Pilgrimage Blu-ray Review

Tom Holland Joins The Crusades Guarding A Holy Relic

Belief and devotion to the Catholic Church and the faith in the Crusades is expertly examined in Pilgrimage. Starring Tom Holland (Spider-Man: Homecoming) and Jon Bernthal (The Punisher, The Walking Dead), Irish monks in the 13th Century travel make a dangerous trek carrying a holy relic to Rome on orders from the Vatican. Along the way their faith, devotion and morals will be tested by savage local tribes, Norman soldiers, and even fellow Christians. Director Brendan Muldowney (Love Eternal) has crafted a powerful film that is superbly acted and tensely plotted. If the subject of the Crusades interest you in the slightest, Pilgrimage is fantastic stuff.

From its first moments Pilgrimage makes a stark statement. The movie opens in 55 AD as Saint Matthias is brutally stoned to death by a crowd, his head graphically smashed in by a large rock. The bleak opener sets the tone for the rest of the religiously themed Pilgrimage. Skip ahead to Ireland in 1209 AD and a small group of Irish monks guarding a mysterious holy relic believed to have vast powers when used in battle. As the Catholic Church loses ground in the Crusades, it’s believed the relic’s power might help their cause.

It is the monk’s mission to transport this relic to its rightful home in Rome. That means crossing the treacherous roads to the East coast, where they are in danger of brutal death at the hands of tribal rivals and Norman invaders. One of the young monks making this perilous pilgrimage is a novice monk in training named Brother Diarmuid (Tom Holland). The monks are closely aided by a mute lay-brother (Jon Bernthal) that remains nameless.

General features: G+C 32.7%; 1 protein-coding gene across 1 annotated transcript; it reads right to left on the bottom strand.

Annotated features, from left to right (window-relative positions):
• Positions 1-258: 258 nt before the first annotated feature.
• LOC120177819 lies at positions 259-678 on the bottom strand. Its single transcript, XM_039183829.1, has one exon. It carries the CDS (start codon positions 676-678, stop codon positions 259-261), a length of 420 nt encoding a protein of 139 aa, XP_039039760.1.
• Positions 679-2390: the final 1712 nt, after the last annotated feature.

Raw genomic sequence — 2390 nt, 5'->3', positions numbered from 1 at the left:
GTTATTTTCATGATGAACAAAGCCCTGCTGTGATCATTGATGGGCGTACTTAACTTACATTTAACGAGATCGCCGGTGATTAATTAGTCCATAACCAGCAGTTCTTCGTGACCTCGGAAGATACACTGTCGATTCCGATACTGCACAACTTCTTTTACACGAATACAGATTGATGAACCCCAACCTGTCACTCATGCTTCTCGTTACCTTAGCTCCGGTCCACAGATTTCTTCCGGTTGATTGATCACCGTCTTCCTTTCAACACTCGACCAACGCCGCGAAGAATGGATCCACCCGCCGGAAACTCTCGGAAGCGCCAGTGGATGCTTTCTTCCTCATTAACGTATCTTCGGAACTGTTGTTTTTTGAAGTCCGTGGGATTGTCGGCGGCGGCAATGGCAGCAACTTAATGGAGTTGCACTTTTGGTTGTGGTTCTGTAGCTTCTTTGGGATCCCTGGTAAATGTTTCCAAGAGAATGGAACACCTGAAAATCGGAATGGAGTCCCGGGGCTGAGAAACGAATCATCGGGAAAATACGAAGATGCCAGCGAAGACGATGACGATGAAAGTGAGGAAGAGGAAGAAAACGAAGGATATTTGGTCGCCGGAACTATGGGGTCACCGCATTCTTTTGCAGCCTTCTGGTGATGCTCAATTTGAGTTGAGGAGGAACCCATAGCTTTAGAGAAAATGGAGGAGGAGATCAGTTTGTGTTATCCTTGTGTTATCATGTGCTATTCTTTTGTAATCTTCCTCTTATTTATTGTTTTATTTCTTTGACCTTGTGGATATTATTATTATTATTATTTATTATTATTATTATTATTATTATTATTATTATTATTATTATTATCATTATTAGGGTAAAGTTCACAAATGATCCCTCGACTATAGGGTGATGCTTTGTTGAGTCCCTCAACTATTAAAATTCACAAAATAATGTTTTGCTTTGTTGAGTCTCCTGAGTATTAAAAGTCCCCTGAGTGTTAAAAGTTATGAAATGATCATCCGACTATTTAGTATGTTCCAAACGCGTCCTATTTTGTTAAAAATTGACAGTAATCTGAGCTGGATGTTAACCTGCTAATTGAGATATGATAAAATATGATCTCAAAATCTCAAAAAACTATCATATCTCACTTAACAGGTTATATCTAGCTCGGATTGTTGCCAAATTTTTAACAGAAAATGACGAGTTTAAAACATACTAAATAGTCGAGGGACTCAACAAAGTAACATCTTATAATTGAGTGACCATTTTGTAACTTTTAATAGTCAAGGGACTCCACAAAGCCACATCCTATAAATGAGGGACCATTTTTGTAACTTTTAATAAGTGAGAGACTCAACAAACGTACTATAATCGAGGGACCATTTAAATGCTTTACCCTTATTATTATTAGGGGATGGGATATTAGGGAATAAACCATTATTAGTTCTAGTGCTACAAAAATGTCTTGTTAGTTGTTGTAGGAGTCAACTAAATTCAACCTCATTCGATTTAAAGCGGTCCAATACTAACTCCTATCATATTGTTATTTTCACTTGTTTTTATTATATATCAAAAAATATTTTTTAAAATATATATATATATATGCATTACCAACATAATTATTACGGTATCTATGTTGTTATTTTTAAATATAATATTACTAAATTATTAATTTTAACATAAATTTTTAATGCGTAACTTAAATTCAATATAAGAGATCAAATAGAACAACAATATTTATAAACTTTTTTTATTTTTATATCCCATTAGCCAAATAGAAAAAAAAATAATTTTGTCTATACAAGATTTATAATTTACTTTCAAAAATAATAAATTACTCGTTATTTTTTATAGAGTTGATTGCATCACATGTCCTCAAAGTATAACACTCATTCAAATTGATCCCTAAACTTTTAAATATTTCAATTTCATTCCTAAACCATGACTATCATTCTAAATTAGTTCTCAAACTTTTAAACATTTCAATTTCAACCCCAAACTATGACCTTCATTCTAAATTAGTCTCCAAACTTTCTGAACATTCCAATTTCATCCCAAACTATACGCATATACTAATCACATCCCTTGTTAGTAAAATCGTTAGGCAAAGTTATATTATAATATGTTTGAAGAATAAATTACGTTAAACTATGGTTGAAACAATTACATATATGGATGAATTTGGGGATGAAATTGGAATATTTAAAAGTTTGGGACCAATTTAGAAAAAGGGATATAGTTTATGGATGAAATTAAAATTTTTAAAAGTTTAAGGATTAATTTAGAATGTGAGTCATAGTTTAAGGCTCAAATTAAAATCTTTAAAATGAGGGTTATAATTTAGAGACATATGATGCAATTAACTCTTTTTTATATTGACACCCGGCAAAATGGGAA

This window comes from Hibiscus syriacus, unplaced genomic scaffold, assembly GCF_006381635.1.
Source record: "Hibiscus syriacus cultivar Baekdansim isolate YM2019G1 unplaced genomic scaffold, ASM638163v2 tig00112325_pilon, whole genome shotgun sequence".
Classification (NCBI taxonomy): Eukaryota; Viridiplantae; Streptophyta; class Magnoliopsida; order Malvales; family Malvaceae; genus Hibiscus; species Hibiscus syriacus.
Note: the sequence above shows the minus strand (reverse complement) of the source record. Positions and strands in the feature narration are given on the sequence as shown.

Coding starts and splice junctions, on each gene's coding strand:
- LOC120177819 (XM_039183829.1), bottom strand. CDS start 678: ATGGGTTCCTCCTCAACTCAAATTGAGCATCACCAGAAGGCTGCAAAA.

There are suspenseful twists and intense action scenes effectively woven into its plot

While their faith drives the monks on this dangerous pilgrimage in service to the Crusades, the powerful lore surrounding the relic they carry will begin to drive them apart. They are led on this journey by Geraldus (Stanley Weber), a deeply religious man that zealously believes in the Church as the final authority on everything. He will do anything in his power safeguarding the relic’s journey to Rome, including making unsavory deals with Norman soldiers for protection. The monks meet Sir Raymond (Richard Armitage), a high-ranking Norman soldier that takes his Christianity with a grain of salt. Raymond covets power more than anything else.

You would be wrong in thinking that Pilgrimage is a slowly paced religious drama. The taut narrative carefully layers the dangerous elements fighting over the relic before it becomes an all-out fight for survival by the monks. There are suspenseful twists and intense action scenes effectively woven into its plot. The battles are swift and brutal with stunning fight choreography.

The story is seen through the young eyes of Diarmuid. The young man must find surprising courage when faced with deadly challenges that will push his body and spirit. Tom Holland is simply wonderful in the role. His dramatic acting display here confirms why Sony picked him to be the current Spider-Man. Jon Bernthal apparently read Pilgrimage’s script and demanded to be in the film. His portrayal of the mute servant to the monks is a critical piece in making the film work so fluidly.

The bleak journey made by the monks in Pilgrimage give its characters the proper atmosphere to ponder the movie’s deeper questions. This is a beautifully made movie in every phase of the production, from its gritty depictions of 13th Century Ireland to its foreboding orchestral score. Taking a look at the inherent moral conflicts of the Crusades on Christian believers in Europe, Pilgrimage is a shockingly thoughtful character-driven film that never places moralizing over storytelling. That makes its themes resonant even more when considering its issues of faith, absolution and piety.

Video